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The latest in the search for Flight 370

Story highlights

  • The aircraft disappeared 46 days ago
  • So far, the search has turned up nothing
  • Officials are starting to draw up longer range plans
Malaysia Airlines Flight 370 disappeared 46 days ago and there's still no sign of the jetliner or its 239 passengers and crew. Let's get you caught up:
It's been six weeks and the search hasn't turned up anything. What's next?
More of the same for now -- searches of the surface of the southern Indian Ocean from the air and sea and mapping of the ocean floor using an unmanned deep-sea vehicle. Malaysian and Australian authorities are starting to map out a long-term strategy for the search, which could conceivably go on for months or years, if the two-year search for Air France Flight 447 is any guide. Guidelines drafted by Malaysia raise the possibility of a significantly wider search area should the current underwater search fail to turn up evidence of the plane.
Is it possible that will happen?
The Bluefin-21 underwater vehicle brought in to scour the ocean floor is on its 10th trip underwater in search of Flight 370 and has yet to find anything. It's covered about two-thirds of the area searchers want to focus on -- a 10-kilometer (6.2-mile) radius around where a pinger locator earlier detected what could have been the locator beacon from one of the plane's so-called black boxes. Aerial and surface searches have also struck out so far. Given enough time and money, searchers would almost certainly find the jet, but if it's not found, this would not be the first airplane to vanish.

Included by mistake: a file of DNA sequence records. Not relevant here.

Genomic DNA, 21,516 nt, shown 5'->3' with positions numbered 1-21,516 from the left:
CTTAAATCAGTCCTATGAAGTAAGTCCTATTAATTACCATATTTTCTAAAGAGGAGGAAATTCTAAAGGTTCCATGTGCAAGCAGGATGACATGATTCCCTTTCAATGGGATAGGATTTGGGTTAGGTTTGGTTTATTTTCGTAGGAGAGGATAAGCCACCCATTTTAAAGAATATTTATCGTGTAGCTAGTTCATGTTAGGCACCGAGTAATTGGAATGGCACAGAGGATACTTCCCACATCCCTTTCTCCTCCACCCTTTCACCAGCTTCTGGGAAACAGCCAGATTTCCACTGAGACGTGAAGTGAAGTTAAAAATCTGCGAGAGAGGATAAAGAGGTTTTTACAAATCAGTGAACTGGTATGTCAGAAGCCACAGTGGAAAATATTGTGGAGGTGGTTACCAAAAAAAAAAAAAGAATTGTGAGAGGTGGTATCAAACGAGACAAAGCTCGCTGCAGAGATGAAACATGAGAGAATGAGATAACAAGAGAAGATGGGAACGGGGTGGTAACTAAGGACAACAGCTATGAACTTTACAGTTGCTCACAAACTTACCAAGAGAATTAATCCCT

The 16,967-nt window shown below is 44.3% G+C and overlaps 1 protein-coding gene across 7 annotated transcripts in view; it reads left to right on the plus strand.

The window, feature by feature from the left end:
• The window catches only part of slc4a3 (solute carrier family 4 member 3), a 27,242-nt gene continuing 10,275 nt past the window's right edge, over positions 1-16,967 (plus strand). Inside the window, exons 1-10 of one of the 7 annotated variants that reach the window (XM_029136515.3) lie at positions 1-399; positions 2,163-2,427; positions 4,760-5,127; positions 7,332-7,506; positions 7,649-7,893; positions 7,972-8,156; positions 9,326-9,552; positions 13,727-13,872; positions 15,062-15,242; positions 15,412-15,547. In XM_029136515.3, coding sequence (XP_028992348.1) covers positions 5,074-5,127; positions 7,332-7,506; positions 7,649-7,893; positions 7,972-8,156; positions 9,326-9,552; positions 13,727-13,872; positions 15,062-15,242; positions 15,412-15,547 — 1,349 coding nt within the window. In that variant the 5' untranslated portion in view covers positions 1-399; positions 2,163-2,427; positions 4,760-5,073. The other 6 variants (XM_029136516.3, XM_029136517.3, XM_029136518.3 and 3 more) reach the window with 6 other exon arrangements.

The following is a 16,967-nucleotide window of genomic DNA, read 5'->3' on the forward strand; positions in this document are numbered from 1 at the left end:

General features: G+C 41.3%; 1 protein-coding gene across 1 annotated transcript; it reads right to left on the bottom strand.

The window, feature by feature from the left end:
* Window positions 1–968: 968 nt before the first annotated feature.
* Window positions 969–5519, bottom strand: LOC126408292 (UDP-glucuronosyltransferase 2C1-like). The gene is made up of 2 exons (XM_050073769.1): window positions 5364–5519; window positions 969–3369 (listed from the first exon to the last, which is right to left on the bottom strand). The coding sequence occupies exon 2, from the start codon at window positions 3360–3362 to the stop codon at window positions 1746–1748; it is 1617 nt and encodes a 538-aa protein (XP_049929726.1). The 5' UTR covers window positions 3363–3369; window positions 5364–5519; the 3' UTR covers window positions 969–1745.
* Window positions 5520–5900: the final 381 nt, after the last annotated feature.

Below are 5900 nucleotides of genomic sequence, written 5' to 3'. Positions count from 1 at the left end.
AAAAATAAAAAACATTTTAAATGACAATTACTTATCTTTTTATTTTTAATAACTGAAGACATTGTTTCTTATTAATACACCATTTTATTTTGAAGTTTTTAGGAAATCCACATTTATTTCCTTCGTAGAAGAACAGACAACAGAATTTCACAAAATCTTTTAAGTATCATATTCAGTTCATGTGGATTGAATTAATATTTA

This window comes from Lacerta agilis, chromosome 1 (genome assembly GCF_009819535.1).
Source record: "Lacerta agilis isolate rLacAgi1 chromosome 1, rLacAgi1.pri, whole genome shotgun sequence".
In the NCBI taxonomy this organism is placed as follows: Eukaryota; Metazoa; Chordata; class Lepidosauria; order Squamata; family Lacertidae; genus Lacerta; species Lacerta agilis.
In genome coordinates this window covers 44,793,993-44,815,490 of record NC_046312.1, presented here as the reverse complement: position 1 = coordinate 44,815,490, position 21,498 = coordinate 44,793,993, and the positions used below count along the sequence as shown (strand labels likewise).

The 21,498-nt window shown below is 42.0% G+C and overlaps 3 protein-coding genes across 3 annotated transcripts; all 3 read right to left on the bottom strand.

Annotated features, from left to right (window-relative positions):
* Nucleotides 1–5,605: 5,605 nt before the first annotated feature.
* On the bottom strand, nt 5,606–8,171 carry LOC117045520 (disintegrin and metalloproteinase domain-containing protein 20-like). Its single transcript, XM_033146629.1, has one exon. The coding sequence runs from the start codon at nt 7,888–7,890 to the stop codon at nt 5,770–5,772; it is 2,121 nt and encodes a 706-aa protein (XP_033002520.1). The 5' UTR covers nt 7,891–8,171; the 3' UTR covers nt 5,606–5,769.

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How are families of the missing doing?
They're angry and frustrated. Relatives had expected to meet with Malaysia Airlines representatives and government officials Tuesday in Beijing, but the meeting was postponed. They went to a meeting at a Beijing hotel there, expecting a long-awaited briefing from Malaysian technical experts. They erupted in anger when the diplomat announced there wouldn't be one."We don't know at this point whether they are alive or dead. And you haven't given us any direct proof of where they actually are. We want our loved ones back," the father of a missing passenger cried.
Are lawyers getting involved?s
Although an Illinois lawyer began laying the groundwork for a lawsuit last month, now that we're past a 45-day period during which lawyers are prohibited by a U.S. regulation from contacting relatives, expect more attorneys to join the fray. The rule, enforced by the National Transportation Safety Board, says American attorneys have to wait 45 days before contacting relatives of passengers lost in a plane crash. That means U.S.-based attorneys can now file lawsuits on behalf of Flight 370 passengers against the missing plane's manufacturer, U.S.-based Boeing. But relatives aren't interested in a big money grab, Sarah Bajc, partner of Flight 370 passenger Philip Wood, told CNN Tuesday. She said the feeling among the relatives is that they do not want to file lawsuits to chase money. They want information. "We don't feel we have a whole lot of other choices because we're certainly not getting any answers without (legal action)," Bajc said.
Legal pressure might force it to release data on the aircraft's flight path and other details, she said.